Rolling the Dice on the Rim of Nicaraugua’s Masaya Volcano

“The Volcano will give you about 15 seconds, no more.”  That’s how long the Park Ranger gave us to stand on the exposed rim of Nicaraugua’s Volcano Masaya to peak into the nighttime darkness at the glowing furnace in the bottom of the very-much-alive caldera.   Just before he outlined the time rule, he had explained that some portion of the rim crumbles every night, so there couldn’t be any dallying.  Basically it came down to a game of odds.  You were allowed a quick peak, and then you got the heck out of there.

With no lights, guard rail, ropes or “crutches” of any kind, it was a crazy scene of disorientation in the dark, uncertainty where the trail was, sulfur gas burning your nostrils and throat, and serious adrenaline rush.

But there’s a mystique and attraction associated with volcanos that’s been speaking to humans throughout recorded history.  A volcano symbolizes power from within, creation, and connection to the source.  It’s also symbolic of the element of fire and connection with the element earth.  The chance to peak over the edge of the volcano rim felt like an initiation of sorts….did you have the courage to look deep within, to the core….. were you willing to face the fire within….with the obvious connection to courage to look deep within ones self.

All of that…but I admit my mind was pretty blank when the ranger commanded “okay lets go.”  I’m not sure how other people react when faced with moments like that, but when presented with similar situations….jumping off a bridge tied to a bungee, jumping out of the plane for a skydive, holding onto a rope swing and swinging off a cliff hundreds of feet above a jungle canopy… all questioning, fear, hesitation, and thinking in general, just stops, and I just do it.  In the early days of human history, natural selection probably weeded people like me out of the gene pool pretty quickly!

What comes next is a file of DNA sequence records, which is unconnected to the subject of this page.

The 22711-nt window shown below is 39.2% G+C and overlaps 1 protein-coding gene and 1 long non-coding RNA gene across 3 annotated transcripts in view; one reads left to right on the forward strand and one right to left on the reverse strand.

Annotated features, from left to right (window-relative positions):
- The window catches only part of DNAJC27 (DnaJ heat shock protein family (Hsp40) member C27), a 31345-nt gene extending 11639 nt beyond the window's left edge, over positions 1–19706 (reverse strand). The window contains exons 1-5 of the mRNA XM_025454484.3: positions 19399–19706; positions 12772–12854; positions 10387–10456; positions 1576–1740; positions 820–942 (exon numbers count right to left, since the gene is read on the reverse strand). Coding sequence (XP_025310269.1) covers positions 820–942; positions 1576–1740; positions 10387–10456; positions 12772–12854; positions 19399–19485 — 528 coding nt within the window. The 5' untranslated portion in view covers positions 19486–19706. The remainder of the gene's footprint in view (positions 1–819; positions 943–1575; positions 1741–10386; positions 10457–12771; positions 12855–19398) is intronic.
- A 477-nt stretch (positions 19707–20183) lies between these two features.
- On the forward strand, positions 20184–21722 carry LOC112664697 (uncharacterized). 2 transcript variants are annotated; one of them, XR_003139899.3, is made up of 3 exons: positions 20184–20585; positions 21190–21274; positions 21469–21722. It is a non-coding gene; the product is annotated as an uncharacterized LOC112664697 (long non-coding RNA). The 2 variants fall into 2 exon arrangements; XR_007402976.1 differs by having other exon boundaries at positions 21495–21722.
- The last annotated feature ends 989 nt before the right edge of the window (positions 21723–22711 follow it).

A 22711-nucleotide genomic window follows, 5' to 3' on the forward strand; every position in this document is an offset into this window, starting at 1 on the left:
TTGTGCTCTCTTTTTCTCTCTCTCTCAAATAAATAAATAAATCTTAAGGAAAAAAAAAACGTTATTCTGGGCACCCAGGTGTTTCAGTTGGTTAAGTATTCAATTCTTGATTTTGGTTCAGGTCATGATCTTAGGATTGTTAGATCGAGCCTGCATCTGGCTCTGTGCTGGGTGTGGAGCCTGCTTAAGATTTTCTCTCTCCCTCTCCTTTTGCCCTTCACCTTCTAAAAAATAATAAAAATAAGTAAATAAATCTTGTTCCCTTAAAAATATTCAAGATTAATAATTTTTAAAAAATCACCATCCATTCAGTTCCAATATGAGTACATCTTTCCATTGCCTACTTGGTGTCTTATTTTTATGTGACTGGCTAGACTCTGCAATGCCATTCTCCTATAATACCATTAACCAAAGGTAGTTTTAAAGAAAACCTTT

At the last second, that “human natural selection” process revealed itself….and about half the members in the handful-sized group of visitors ducked on the “initiation” and decided to pass on the peek over the rim.

You may indeed need to practice some temporary insanity to experience Masaya – if you tend to think too much, I recommend passing on it and heading to the bustling market, which is exciting and lively in its own way.  Having visited volcano parks throughout the United States, I had some perspective regarding what the Masaya experience would be like if it were in the States.  I’m quite positive there wouldn’t be a Masaya experience in the States… wouldn’t be allowed within at least a mile of a volcano like Masaya.

Part of the main viewing area…the wall crumbles here too.

Masaya, you see,  ain’t no sleeping beauty.  It reeks of sulfur dioxide gas, which it constantly spews in large clouds.  It’s cranky, having exploded a number of times in the last 50 years, with the last sizeable one being in 2008.  In 2001 it erupted rocks that were tossed all the way to the visitor center, miles from the volcano, and injured a tourist on the site.  Finally, to add just that right touch of intrigue, there is a human skeleton at the base of the rim – it’s too dangerous to retrieve this last suicide victim, which is only a handful of years old.